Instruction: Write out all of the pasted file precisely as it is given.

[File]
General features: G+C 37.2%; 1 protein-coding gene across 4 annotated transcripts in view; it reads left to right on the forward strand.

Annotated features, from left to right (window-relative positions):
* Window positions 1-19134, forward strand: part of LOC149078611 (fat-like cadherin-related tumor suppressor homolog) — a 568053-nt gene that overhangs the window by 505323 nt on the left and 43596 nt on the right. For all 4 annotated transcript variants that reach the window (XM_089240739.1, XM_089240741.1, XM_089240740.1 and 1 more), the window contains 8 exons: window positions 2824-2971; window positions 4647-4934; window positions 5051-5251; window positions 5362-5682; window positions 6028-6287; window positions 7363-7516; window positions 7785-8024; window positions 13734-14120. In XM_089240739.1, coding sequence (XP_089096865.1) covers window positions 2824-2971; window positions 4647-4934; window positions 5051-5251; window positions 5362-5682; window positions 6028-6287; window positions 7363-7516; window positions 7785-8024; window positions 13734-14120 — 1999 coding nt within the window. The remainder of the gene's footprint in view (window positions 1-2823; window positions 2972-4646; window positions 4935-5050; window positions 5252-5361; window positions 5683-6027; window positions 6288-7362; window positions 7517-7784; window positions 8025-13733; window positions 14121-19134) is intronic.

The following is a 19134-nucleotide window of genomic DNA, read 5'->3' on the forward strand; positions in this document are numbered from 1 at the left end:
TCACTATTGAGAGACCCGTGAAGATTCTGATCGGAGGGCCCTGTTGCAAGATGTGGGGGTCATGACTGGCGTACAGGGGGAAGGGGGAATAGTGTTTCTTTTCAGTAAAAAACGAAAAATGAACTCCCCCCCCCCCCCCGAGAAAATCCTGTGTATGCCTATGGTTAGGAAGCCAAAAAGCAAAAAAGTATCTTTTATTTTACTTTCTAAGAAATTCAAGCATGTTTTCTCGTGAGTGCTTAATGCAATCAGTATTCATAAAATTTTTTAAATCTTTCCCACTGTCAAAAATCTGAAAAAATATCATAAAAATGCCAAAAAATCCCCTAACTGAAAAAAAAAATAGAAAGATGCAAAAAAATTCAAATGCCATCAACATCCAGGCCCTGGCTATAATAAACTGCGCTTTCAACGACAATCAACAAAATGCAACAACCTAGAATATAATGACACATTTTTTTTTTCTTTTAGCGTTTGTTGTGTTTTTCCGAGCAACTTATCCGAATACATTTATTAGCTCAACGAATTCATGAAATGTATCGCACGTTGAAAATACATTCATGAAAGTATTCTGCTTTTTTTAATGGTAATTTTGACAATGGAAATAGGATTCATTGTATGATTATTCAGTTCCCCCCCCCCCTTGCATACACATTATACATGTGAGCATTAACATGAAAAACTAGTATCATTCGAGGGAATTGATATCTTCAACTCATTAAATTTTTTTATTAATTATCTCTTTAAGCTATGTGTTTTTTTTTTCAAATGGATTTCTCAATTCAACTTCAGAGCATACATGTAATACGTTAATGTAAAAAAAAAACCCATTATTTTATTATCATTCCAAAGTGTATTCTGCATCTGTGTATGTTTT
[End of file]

General features: G+C 37.2%; 1 protein-coding gene across 4 annotated transcripts in view; it reads left to right on the forward strand.

Annotated features, from left to right (window-relative positions):
* Window positions 1-19134, forward strand: part of LOC149078611 (fat-like cadherin-related tumor suppressor homolog) — a 568053-nt gene that overhangs the window by 505323 nt on the left and 43596 nt on the right. For all 4 annotated transcript variants that reach the window (XM_089240739.1, XM_089240741.1, XM_089240740.1 and 1 more), the window contains 8 exons: window positions 2824-2971; window positions 4647-4934; window positions 5051-5251; window positions 5362-5682; window positions 6028-6287; window positions 7363-7516; window positions 7785-8024; window positions 13734-14120. In XM_089240739.1, coding sequence (XP_089096865.1) covers window positions 2824-2971; window positions 4647-4934; window positions 5051-5251; window positions 5362-5682; window positions 6028-6287; window positions 7363-7516; window positions 7785-8024; window positions 13734-14120 — 1999 coding nt within the window. The remainder of the gene's footprint in view (window positions 1-2823; window positions 2972-4646; window positions 4935-5050; window positions 5252-5361; window positions 5683-6027; window positions 6288-7362; window positions 7517-7784; window positions 8025-13733; window positions 14121-19134) is intronic.

The following is a 19134-nucleotide window of genomic DNA, read 5'->3' on the forward strand; positions in this document are numbered from 1 at the left end:
TCACTATTGAGAGACCCGTGAAGATTCTGATCGGAGGGCCCTGTTGCAAGATGTGGGGGTCATGACTGGCGTACAGGGGGAAGGGGGAATAGTGTTTCTTTTCAGTAAAAAACGAAAAATGAACTCCCCCCCCCCCCCCGAGAAAATCCTGTGTATGCCTATGGTTAGGAAGCCAAAAAGCAAAAAAGTATCTTTTATTTTACTTTCTAAGAAATTCAAGCATGTTTTCTCGTGAGTGCTTAATGCAATCAGTATTCATAAAATTTTTTAAATCTTTCCCACTGTCAAAAATCTGAAAAAATATCATAAAAATGCCAAAAAATCCCCTAACTGAAAAAAAAAATAGAAAGATGCAAAAAAATTCAAATGCCATCAACATCCAGGCCCTGGCTATAATAAACTGCGCTTTCAACGACAATCAACAAAATGCAACAACCTAGAATATAATGACACATTTTTTTTTTCTTTTAGCGTTTGTTGTGTTTTTCCGAGCAACTTATCCGAATACATTTATTAGCTCAACGAATTCATGAAATGTATCGCACGTTGAAAATACATTCATGAAAGTATTCTGCTTTTTTTAATGGTAATTTTGACAATGGAAATAGGATTCATTGTATGATTATTCAGTTCCCCCCCCCCCTTGCATACACATTATACATGTGAGCATTAACATGAAAAACTAGTATCATTCGAGGGAATTGATATCTTCAACTCATTAAATTTTTTTATTAATTATCTCTTTAAGCTATGTGTTTTTTTTTTCAAATGGATTTCTCAATTCAACTTCAGAGCATACATGTAATACGTTAATGTAAAAAAAAAACCCATTATTTTATTATCATTCCAAAGTGTATTCTGCATCTGTGTATGTTTT